There was just enough light to enable me to watch my adversary's movements. The moment he heard my steps he turned right round, uttered a roar of indignation, and delivered a desperate attack. Fortunately, as I stood in the shade, I had an advantage over him. However, I knew that I could strike only a single blow, and that I must hit hard; otherwise he would leave me no time for another: I should be at his mercy.
Grasping my cudgel with both hands, and raising it to the level of my shoulders, with my eyes fixed upon him, I waited until he came within reach. Now, with open jaws, he springs upon me! I strike; my cudgel whistles through the air, and alights full upon his head.
I had stricken home. Heaving a deep sigh, he sank on the ground of the cavern, which he beat for a moment with his fins, and then lay motionless. I put an end to any pain he might be suffering with my knife, and dragged his body to the mouth of the ravine — which was no easy task, for it weighed upwards of three hundred pounds; but I rolled it into the brook, and the water helped me to convey it as far as the opening, where George came to my assistance.
This done, I was forced to lie down on my face and stomach in the ice-cold water, and take the same road. I rose from it dripping like a Triton, shivering in every limb, and my teeth chattering, under the influence of a keen wind which glued my wet clothes to my body.
After extricating our game from the marsh, whose surface was covered with a thin crust of ice, we set to work and cut it up into quarters; two of which we suspended to the branch of a tree: loaded with the other two, we returned to Epigwait.page 138 page 139
Night had come, and our companions, Musgrave and Alick, had not returned. Undoubtedly they would be waiting for us, and much disquieted, perhaps, on our account. After having changed our clothes, and provided ourselves with a small horn lantern, which we had saved from the Grafton, we set out to meet them. On reaching the bay of the wild ducks, not far from the first stream, we heard a cry; it was the joyous exclamation of our companions on seeing us, or rather our lantern. In spite of all their diligence, darkness had overtaken them, and fearing to venture on the rocks or cliffs, or among the depths of the forest, they had resigned themselves to pass the night where we found them. They showed us the place where, after depositing their burden, they intended to have rested, huddled against each other, under an enormous hollow trunk, which, being much bent with age, would have afforded them some slight protection had rain come on.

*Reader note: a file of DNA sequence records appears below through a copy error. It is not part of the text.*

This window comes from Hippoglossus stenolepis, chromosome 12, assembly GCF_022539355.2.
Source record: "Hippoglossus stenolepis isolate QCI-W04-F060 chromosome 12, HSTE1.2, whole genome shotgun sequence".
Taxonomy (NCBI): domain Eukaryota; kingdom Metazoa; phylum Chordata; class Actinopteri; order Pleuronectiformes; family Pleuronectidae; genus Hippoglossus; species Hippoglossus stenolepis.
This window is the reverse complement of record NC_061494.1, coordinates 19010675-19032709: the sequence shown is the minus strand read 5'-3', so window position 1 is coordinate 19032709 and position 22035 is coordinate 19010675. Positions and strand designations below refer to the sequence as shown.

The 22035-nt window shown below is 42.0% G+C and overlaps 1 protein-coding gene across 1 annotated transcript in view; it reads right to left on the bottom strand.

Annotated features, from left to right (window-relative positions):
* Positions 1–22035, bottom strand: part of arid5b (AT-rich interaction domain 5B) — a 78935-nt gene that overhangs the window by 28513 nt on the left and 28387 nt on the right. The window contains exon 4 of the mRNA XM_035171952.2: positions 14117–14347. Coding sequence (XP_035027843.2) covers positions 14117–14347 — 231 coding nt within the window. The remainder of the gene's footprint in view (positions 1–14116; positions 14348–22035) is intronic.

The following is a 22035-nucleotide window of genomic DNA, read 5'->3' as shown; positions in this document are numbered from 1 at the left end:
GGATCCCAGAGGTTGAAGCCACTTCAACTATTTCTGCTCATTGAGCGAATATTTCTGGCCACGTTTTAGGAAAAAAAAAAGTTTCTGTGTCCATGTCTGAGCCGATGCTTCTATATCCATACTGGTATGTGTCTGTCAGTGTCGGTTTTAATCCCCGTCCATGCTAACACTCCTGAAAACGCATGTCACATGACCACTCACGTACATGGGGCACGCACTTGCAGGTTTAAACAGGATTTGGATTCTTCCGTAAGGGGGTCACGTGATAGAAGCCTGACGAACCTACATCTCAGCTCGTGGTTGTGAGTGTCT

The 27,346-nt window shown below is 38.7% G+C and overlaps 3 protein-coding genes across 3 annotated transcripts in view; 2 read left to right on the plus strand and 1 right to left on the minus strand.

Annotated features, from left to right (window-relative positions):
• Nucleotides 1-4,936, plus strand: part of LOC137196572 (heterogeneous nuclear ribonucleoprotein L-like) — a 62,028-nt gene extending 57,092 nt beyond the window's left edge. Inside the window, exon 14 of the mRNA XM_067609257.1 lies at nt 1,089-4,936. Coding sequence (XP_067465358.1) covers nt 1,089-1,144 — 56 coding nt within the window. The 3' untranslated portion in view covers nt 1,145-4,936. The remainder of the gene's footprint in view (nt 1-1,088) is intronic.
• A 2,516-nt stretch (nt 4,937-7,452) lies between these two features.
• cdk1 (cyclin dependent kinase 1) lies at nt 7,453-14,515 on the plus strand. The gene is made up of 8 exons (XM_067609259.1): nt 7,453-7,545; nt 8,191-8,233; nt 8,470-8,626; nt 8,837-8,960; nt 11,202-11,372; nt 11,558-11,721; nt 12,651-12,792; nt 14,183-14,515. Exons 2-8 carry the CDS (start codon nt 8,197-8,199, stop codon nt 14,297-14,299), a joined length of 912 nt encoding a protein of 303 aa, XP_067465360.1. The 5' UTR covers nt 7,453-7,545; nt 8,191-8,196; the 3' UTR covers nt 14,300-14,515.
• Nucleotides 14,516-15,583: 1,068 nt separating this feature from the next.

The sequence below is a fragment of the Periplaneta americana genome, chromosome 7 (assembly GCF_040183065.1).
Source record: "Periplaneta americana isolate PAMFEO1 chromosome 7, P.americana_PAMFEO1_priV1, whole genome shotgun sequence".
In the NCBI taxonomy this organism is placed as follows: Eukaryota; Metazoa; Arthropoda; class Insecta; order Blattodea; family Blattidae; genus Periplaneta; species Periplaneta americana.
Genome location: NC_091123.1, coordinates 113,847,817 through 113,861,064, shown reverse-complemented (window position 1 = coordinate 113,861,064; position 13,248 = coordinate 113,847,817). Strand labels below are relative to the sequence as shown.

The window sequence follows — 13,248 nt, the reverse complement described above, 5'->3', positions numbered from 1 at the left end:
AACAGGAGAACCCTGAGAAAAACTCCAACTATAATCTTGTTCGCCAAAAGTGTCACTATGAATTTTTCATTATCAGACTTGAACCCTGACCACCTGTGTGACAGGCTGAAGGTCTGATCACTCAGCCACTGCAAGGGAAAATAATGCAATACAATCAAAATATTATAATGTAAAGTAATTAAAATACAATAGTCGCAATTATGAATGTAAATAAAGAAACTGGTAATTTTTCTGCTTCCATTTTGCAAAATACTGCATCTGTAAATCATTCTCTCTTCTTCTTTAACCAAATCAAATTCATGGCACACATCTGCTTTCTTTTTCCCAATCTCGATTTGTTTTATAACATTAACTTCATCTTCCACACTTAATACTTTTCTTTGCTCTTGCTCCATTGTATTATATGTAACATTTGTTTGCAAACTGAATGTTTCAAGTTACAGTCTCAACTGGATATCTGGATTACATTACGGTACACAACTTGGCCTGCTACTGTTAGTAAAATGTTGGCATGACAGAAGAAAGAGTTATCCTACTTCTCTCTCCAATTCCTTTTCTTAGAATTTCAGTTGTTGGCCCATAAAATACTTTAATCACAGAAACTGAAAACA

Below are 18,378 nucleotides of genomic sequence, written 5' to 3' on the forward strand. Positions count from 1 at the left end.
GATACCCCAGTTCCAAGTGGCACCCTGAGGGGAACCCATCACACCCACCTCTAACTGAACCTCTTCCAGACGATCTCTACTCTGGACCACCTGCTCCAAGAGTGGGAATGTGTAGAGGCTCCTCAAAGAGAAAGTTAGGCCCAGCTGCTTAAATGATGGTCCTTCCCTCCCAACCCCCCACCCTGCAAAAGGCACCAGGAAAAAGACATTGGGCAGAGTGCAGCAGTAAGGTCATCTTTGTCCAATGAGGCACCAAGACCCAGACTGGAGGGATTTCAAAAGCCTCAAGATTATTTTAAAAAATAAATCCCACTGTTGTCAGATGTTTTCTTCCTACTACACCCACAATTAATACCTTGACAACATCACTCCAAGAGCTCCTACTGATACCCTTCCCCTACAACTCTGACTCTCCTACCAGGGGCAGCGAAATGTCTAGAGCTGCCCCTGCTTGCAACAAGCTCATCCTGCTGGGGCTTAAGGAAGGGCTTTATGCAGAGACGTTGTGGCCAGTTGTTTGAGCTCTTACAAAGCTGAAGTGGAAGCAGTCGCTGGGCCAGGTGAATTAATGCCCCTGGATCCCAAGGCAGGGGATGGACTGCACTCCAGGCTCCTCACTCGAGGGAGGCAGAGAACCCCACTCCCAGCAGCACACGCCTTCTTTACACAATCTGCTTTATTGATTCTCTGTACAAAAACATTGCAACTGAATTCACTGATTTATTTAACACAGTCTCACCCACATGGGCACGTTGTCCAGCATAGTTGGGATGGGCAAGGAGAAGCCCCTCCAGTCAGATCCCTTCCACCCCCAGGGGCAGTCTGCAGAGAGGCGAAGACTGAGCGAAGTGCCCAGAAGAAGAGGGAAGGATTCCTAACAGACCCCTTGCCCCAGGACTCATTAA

As they were benumbed with the cold, we set fire to a heap of brushwood; then, after we had warmed ourselves a little, George marching ahead with the lantern, we began our return journey, reaching Epigwait about nine o'clock.
We opened the door; we crossed the threshold: what an enticing spectacle was presented to our gaze! What a contrast with the scene we had just quitted! Without, night, and intense cold, and a whistling, biting wind; within, light and warmth. A huge fire craclded and flamed upon the hearth; a warm atmosphere surrounded and penetrated us; all the lighted lamps filled the interior with a joyous brightness.
We looked to the table; it was laid out with more than ordinary care. Our utensils, coarse as they were, shone with irreproachable cleanliness. The centre was occupied by an enormous joint, all smoking and steaming, of the young animal killed in the morning by Alick. Harry, our chef, had exhausted all his skill in cooking it to perfection.
Gallant, honest Harry! Evidently he had been anxious to give a festal character to the day on which, after a season of scarcity and distress, abundance and safety had once more blessed us. He appeared enraptured by the contentment visible on our countenances as we surveyed his preparations.